I think as a whole we are ready for a rethinking on how we use social media for business. The Facebook privacy controversy is only the latest in a string of events that leads me to believe that nobody knows how social media is going to play out much less how effective it will become in driving sales for business. Especially for small businesses with limited budgets.
The day that Google figured out a way to monetize search led us down the path of looking for the best way to advertise against content. The next innovation was to create online communities where people could create and share content for free. This inspired Utopian visions of democratizing information to empower consumers with choice and hold business providers accountable. While I feel both business providers and consumers have benefited enormously from these technologies, there remains an enormous amount of chatter to filter through and the jury is still out on the profit potential with running social media campaigns.
Don’t get me wrong, social media is an incredible toolset to pull us all together, let us share, inspire transparency and provide for accountability, but you have to admit, to the small business owner, participating in the social media revolution has to be an overwhelming thought. When they think of marketing, they think of where is the return and how soon will it arrive.
Clearly social media marketing is not so cut and dry. More of it has to do with experimentation and trial and error than hard fast rules on return. So with the incredible amount of “chatter” generated from social media and the amount of time investment required for your content to be found and acted upon what is a business owner to do? Either break out your checkbook to do it right, invest the time it takes to create volumes of quality content, or redefine your expected return.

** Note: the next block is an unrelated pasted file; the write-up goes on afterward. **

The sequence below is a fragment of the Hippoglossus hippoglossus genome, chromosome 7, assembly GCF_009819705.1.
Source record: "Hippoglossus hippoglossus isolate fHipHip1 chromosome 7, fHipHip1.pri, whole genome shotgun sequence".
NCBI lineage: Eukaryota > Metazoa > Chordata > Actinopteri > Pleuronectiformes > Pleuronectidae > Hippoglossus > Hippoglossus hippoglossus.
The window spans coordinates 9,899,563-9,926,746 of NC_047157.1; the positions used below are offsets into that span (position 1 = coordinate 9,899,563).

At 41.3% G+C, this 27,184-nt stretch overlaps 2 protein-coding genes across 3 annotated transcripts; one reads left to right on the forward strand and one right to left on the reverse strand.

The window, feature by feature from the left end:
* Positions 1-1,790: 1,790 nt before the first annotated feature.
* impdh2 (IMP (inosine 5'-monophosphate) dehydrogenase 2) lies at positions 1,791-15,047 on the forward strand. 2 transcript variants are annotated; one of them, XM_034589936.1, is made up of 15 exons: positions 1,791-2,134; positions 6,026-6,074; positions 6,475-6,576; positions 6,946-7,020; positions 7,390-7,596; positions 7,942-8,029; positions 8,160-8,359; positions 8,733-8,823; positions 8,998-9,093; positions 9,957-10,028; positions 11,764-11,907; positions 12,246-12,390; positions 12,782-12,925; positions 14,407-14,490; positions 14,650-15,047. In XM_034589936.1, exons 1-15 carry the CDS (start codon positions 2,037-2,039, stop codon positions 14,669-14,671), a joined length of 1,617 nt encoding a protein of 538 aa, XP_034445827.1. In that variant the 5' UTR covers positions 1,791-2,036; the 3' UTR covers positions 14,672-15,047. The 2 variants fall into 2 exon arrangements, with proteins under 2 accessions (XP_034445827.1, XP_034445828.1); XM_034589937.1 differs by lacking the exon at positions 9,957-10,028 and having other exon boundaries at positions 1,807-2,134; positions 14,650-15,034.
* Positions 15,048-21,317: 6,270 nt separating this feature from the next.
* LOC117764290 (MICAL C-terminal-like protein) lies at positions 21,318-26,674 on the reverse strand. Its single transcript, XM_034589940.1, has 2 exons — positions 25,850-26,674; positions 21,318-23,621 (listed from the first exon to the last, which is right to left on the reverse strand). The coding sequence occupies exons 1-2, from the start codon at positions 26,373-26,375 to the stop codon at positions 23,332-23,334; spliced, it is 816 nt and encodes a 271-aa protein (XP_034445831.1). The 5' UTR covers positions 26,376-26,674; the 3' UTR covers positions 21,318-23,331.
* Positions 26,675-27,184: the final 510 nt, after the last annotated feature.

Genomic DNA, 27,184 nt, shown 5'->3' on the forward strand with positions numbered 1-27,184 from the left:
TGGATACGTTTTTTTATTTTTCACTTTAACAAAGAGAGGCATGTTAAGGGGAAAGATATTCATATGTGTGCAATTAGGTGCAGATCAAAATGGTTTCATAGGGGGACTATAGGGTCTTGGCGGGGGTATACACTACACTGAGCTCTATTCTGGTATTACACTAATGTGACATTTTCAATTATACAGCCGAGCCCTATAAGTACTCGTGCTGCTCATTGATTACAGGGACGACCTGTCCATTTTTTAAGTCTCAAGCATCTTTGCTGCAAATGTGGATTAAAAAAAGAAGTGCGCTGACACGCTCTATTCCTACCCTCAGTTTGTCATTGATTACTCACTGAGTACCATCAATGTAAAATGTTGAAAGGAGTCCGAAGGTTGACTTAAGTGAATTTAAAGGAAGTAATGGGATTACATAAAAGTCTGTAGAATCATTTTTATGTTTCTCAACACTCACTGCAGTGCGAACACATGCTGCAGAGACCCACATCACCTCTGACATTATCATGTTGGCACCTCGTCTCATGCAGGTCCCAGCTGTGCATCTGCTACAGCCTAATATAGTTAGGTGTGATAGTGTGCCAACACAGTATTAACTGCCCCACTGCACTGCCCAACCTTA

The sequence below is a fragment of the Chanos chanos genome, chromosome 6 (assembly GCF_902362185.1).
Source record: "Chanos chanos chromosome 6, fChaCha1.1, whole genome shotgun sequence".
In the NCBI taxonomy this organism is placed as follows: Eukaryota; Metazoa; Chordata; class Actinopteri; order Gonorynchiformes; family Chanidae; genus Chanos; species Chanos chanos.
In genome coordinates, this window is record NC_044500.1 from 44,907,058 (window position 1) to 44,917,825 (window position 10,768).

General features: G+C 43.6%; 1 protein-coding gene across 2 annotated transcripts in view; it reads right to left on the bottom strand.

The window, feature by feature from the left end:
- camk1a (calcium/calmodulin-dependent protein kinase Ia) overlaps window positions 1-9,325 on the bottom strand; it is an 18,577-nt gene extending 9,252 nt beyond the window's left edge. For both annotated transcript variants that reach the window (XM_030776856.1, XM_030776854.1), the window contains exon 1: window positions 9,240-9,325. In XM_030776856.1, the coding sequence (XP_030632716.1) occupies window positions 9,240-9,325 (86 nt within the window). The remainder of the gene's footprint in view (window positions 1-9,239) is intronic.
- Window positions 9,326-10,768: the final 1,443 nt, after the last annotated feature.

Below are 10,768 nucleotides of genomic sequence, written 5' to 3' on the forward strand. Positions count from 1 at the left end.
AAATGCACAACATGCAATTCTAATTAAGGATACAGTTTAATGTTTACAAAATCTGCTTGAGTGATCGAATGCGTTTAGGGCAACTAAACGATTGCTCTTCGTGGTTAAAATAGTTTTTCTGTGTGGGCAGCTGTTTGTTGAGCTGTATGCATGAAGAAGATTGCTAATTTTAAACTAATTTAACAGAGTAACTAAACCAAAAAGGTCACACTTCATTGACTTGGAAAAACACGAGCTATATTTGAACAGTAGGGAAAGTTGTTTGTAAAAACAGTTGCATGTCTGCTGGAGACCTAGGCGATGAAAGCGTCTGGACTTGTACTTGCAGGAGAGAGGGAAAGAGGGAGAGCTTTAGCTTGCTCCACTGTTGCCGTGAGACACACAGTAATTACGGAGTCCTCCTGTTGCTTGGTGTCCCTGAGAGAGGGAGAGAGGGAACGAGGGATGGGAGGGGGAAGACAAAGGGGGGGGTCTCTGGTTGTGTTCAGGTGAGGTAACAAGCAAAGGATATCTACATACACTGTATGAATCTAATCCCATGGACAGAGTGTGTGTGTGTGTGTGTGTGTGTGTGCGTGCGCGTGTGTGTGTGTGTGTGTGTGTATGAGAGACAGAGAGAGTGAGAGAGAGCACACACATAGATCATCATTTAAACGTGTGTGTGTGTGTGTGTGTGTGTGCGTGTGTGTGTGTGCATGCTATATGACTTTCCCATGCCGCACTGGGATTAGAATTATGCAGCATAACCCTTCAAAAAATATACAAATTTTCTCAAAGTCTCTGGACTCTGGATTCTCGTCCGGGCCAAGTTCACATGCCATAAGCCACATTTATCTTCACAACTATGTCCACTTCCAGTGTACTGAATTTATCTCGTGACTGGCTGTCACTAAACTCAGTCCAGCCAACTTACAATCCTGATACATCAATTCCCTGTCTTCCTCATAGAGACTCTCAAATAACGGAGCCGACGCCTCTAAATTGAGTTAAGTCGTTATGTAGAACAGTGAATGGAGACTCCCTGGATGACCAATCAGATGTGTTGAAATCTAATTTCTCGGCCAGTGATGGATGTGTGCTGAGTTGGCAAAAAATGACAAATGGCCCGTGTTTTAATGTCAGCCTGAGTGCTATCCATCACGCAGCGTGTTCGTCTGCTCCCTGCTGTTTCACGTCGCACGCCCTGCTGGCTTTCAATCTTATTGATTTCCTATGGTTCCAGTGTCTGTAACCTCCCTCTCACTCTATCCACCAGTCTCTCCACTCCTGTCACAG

Let me explain.
If you are looking for an ROI (Return on Investment) by participating in social media, be prepared to spend both time and money and be patient. But if you are looking for an ROI (Return on Interaction), with the right tools you might be pleasantly surprised.
Do you find value in communicating effectively with your prospects, your clients, or your staff? Then sharing quality information through a blog is a good idea. (It can be far more effective than sending out individual emails if your objective is inspire feedback.) Do you like the idea of keeping your community updated on your latest business developments or activities? Then Facebook, Twitter or YouTube is a great way to share and add to your community. Are you the business owner who likes to hear feedback on how your company is performing and listen to ideas to improve your products or services from clients and employees? Then the feedback loop offered through social media can be incredibly effective for any size business.
Does any one of these activities add immediately to your bottom line? If your bottom line is only solely based on revenue, then probably not. If your bottom line factors in the importance of reputation, effective communication, and awareness, then quality time spent on quality content might prove to be profitable for you. Don’t misunderstand, there still will be an investment in learning how to use social media properly as well as the time it takes to create the content. But if your motivation lies in wishing to communicate more effectively, then this is a long term investment to improve your company culture as opposed to a short term marketing investment.
I personally have found the process of creating content to be revelatory in off itself. Every time I write a blog about what we are working on, conduct a video interview with a peer or share my thoughts on a podcast, I am forced to think about my overarching message. “What do I want to communicate with my audience to help them relate more effectively to what we offer” is something I think about every day. Whether you like it or not social media is forcing us to work more on how we relate than how we persuade. I can’t count how many small business owners I have spoken to who fight this tooth and nail. I don’t blame them though. The hype machine makes it sound like Social Media is the magic pill for their business. It is not. It is merely a tool which if used properly can be an incredible catalyst for communication as well as a great audience builder.
What are you looking to get from Social Media. A Return on Interaction or a Return on Investment?
I would be interested in hearing your take.